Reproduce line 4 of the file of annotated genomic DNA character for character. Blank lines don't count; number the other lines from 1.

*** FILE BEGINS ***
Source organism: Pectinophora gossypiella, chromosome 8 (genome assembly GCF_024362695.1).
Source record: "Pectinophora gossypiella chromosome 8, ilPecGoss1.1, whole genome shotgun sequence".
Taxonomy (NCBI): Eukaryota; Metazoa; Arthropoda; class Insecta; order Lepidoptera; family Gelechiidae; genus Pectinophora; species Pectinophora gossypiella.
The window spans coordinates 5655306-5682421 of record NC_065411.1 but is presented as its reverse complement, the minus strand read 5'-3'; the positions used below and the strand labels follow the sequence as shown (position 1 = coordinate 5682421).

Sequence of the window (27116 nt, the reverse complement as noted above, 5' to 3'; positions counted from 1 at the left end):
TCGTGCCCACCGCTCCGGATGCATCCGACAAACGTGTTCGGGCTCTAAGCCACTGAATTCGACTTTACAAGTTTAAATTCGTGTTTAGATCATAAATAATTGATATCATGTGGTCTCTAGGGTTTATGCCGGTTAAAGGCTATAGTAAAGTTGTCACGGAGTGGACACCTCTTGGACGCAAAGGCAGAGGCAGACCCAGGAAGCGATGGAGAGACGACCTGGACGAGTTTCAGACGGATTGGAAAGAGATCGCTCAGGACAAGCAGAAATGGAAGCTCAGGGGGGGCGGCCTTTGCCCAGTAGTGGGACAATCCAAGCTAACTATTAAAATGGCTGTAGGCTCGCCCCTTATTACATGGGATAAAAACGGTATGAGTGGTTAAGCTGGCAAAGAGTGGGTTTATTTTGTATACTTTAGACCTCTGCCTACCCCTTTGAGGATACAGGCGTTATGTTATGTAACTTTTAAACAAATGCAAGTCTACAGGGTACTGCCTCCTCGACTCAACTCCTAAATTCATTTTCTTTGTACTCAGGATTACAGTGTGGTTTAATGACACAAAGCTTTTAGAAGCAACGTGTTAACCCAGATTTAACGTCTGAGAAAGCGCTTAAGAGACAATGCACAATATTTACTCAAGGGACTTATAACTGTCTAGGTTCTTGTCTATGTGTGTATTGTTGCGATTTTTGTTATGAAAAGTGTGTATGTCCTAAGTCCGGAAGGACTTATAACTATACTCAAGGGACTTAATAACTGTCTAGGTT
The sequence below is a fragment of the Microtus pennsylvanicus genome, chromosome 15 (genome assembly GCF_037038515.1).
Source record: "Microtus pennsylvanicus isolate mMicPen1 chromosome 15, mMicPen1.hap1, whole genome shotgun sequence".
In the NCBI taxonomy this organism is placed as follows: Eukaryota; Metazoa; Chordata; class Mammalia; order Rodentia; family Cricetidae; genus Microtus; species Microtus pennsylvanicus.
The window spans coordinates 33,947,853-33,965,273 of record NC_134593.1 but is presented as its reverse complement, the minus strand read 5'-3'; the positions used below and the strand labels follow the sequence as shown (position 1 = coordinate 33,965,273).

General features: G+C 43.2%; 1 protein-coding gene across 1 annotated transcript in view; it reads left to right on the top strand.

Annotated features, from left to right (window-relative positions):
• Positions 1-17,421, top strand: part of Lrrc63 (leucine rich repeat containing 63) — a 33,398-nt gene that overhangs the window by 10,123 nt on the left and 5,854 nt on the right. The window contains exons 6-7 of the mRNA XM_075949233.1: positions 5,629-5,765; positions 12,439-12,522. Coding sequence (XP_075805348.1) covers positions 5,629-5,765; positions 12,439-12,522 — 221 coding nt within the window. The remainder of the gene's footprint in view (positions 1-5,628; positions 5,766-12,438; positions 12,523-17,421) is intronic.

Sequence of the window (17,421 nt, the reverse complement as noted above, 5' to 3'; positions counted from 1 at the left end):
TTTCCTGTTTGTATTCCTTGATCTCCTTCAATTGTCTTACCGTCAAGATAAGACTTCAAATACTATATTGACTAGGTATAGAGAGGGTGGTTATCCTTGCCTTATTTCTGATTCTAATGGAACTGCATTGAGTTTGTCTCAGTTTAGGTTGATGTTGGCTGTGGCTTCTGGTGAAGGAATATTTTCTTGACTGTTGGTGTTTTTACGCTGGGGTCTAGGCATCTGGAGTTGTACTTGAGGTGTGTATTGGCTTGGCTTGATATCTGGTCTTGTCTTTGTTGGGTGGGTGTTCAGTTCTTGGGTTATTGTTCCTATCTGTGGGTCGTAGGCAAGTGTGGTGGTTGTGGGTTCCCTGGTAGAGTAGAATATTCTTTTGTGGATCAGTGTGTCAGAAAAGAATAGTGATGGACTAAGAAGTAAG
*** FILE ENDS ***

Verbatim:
The window spans coordinates 5655306-5682421 of record NC_065411.1 but is presented as its reverse complement, the minus strand read 5'-3'; the positions used below and the strand labels follow the sequence as shown (position 1 = coordinate 5682421).